Menu
Japan earthquake's impact on IT yet to be determined: IDC

Japan earthquake's impact on IT yet to be determined: IDC

It may be weeks before the full impact of the Japanese quake and resulting tsunamis is on the flow if ICT between the disaster-affected country and Australia is known, IDC has warned.

According to the analyst firm's senior infrastructure analyst, Trevor Clarke, the supply of completed products, parts and components from Japan will likely be affected.

"There are some Japanese vendors which may have interruptions to their supply chains, especially Sony and potentially Toshiba, which have factories in the disaster-affected region," Clarke said.

"Japan is a big supplier of memory -- NAND and DRAM are the big ones -- so the disaster could have an impact [on supply].

"That said, most of these Japanese organisations are prepared for emergency situations and they have systems, policies and people in place to get back on track pretty quickly."

Clarke said that while there were a number of major global data centres in the Yokohama and Tokyo regions, Japanese building codes factoring in the possibility of earthquakes would likely mean any interruptions to service were relatively short lived.

"A lot of Japanese companies have survived earthquakes over the years and I suspect a lot of the data centres are operating well and getting back to normal," he said.

"The challenge will be energy supply [due to] rolling blackouts, but they will have generators in place and there will be energy prioritisation to critical systems as they can't afford for the economy to fall down.

"So you will see larger companies continue to have a flow of electricity to their data centres and operations."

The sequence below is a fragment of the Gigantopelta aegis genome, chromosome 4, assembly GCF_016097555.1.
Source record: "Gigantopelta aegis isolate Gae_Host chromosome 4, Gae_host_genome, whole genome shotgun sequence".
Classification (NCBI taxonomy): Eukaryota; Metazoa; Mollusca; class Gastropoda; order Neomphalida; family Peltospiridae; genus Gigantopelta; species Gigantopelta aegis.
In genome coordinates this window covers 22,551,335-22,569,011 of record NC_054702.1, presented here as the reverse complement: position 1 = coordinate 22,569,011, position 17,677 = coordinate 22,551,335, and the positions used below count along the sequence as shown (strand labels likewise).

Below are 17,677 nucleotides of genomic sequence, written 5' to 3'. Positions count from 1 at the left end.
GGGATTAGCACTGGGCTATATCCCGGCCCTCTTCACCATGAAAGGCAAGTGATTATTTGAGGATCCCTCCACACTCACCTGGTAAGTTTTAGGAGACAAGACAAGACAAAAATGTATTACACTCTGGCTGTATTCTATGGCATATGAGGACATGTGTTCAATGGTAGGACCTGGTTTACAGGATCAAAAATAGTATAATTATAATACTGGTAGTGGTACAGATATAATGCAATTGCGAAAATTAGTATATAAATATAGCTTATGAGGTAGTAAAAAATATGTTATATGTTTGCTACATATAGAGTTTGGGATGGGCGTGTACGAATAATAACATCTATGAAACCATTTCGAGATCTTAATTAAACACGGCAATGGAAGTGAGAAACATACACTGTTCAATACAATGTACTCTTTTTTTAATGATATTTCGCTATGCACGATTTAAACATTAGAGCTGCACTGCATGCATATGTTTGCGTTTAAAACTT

Early reports have indicated that undersea telecommunications cables in and out of Japan appeared to have mostly survived the devastating earthquake.

In related news, Australian ambassador, Murray McLean, has said hundreds of emails from Australians caught up in Japan's earthquake have been sent to the embassy there.

As of Monday morning, Australia's embassy in Japan had received about 500 emails from "people who are sending in their particulars or asking particular questions".

Follow Tim Lohman on Twitter: @TLohman

Follow Computerworld Australia on Twitter: @ComputerworldAU


Follow Us

Join the newsletter!

Or

Sign up to gain exclusive access to email subscriptions, event invitations, competitions, giveaways, and much more.

Membership is free, and your security and privacy remain protected. View our privacy policy before signing up.

Error: Please check your email address.

Tags IDCJapanEarthquakeinternational news

Featured

Slideshows

Malwarebytes shoots the breeze with channel, prospects

Malwarebytes shoots the breeze with channel, prospects

A Kumeu, Auckland, winery was the venue for a Malwarebytes event for partner and prospect MSPs - with some straight shooting on the side. The half-day getaway, which featured an archery competition, lunch and wine-tasting aimed at bringing Malwarebytes' local New Zealand and top and prospective MSP partners together to celebrate recent local successes, and discuss the current state of malware in New Zealand. This was also a unique opportunity for local MSPs to learn about how they can get the most out of Malwarebytes' MSP program and offering, as more Kiwi businesses are targeted by malware.

Malwarebytes shoots the breeze with channel, prospects
EDGE 2019: Channel forges new partnerships during evening networking

EDGE 2019: Channel forges new partnerships during evening networking

Partners, vendors and distributors reconnected during a number of social gatherings during EDGE 2019. The first evening saw the channel congregate for a welcome party at the Hamilton Island yacht club, while the main poolside proved to be the perfect stop for a barbecue on the final night.

EDGE 2019: Channel forges new partnerships during evening networking
Show Comments